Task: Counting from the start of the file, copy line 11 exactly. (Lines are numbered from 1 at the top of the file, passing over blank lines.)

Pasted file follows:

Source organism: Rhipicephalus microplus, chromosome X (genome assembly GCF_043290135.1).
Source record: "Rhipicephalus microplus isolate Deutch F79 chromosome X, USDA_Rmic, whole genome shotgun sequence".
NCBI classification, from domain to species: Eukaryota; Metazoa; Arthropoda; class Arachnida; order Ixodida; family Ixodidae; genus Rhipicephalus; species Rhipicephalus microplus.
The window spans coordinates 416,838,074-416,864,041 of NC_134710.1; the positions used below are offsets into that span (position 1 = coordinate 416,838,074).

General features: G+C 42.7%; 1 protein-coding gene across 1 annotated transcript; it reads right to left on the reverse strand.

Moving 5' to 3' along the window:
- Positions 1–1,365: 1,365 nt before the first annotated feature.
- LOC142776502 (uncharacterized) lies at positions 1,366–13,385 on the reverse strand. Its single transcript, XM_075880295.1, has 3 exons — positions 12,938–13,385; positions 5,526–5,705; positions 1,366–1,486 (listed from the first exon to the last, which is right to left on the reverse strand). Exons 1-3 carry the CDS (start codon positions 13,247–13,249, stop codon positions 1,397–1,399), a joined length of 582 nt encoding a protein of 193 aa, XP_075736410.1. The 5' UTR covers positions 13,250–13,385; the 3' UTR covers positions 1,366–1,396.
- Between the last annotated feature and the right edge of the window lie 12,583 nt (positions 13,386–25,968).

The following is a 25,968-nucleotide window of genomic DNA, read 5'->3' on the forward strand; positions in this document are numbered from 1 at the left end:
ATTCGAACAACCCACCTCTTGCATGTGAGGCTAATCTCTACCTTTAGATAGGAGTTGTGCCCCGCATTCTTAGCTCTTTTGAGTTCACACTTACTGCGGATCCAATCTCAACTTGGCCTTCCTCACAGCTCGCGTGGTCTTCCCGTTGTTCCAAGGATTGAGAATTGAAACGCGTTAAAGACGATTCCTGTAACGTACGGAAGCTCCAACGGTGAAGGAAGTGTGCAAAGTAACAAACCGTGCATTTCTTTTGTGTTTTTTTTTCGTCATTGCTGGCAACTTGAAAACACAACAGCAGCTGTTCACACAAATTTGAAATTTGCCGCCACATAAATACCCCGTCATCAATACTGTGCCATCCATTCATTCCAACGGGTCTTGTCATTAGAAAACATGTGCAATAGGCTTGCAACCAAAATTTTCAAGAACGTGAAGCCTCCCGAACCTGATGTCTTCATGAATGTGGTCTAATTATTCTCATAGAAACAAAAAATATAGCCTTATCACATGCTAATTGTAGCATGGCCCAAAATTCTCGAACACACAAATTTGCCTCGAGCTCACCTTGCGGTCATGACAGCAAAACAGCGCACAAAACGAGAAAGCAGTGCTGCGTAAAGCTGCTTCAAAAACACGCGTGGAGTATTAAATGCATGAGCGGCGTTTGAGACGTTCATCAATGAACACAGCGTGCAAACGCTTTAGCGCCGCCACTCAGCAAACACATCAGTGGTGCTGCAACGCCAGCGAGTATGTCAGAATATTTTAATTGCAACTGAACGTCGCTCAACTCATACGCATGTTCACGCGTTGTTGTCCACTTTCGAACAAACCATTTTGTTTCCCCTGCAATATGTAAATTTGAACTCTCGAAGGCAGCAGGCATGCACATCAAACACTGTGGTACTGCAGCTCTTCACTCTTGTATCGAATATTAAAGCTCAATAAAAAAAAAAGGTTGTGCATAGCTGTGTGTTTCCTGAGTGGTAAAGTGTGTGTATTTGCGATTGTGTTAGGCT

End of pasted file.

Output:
ATTCGAACAACCCACCTCTTGCATGTGAGGCTAATCTCTACCTTTAGATAGGAGTTGTGCCCCGCATTCTTAGCTCTTTTGAGTTCACACTTACTGCGGATCCAATCTCAACTTGGCCTTCCTCACAGCTCGCGTGGTCTTCCCGTTGTTCCAAGGATTGAGAATTGAAACGCGTTAAAGACGATTCCTGTAACGTACGGAAGCTCCAACGGTGAAGGAAGTGTGCAAAGTAACAAACCGTGCATTTCTTTTGTGTTTTTTTTTCGTCATTGCTGGCAACTTGAAAACACAACAGCAGCTGTTCACACAAATTTGAAATTTGCCGCCACATAAATACCCCGTCATCAATACTGTGCCATCCATTCATTCCAACGGGTCTTGTCATTAGAAAACATGTGCAATAGGCTTGCAACCAAAATTTTCAAGAACGTGAAGCCTCCCGAACCTGATGTCTTCATGAATGTGGTCTAATTATTCTCATAGAAACAAAAAATATAGCCTTATCACATGCTAATTGTAGCATGGCCCAAAATTCTCGAACACACAAATTTGCCTCGAGCTCACCTTGCGGTCATGACAGCAAAACAGCGCACAAAACGAGAAAGCAGTGCTGCGTAAAGCTGCTTCAAAAACACGCGTGGAGTATTAAATGCATGAGCGGCGTTTGAGACGTTCATCAATGAACACAGCGTGCAAACGCTTTAGCGCCGCCACTCAGCAAACACATCAGTGGTGCTGCAACGCCAGCGAGTATGTCAGAATATTTTAATTGCAACTGAACGTCGCTCAACTCATACGCATGTTCACGCGTTGTTGTCCACTTTCGAACAAACCATTTTGTTTCCCCTGCAATATGTAAATTTGAACTCTCGAAGGCAGCAGGCATGCACATCAAACACTGTGGTACTGCAGCTCTTCACTCTTGTATCGAATATTAAAGCTCAATAAAAAAAAAAGGTTGTGCATAGCTGTGTGTTTCCTGAGTGGTAAAGTGTGTGTATTTGCGATTGTGTTAGGCT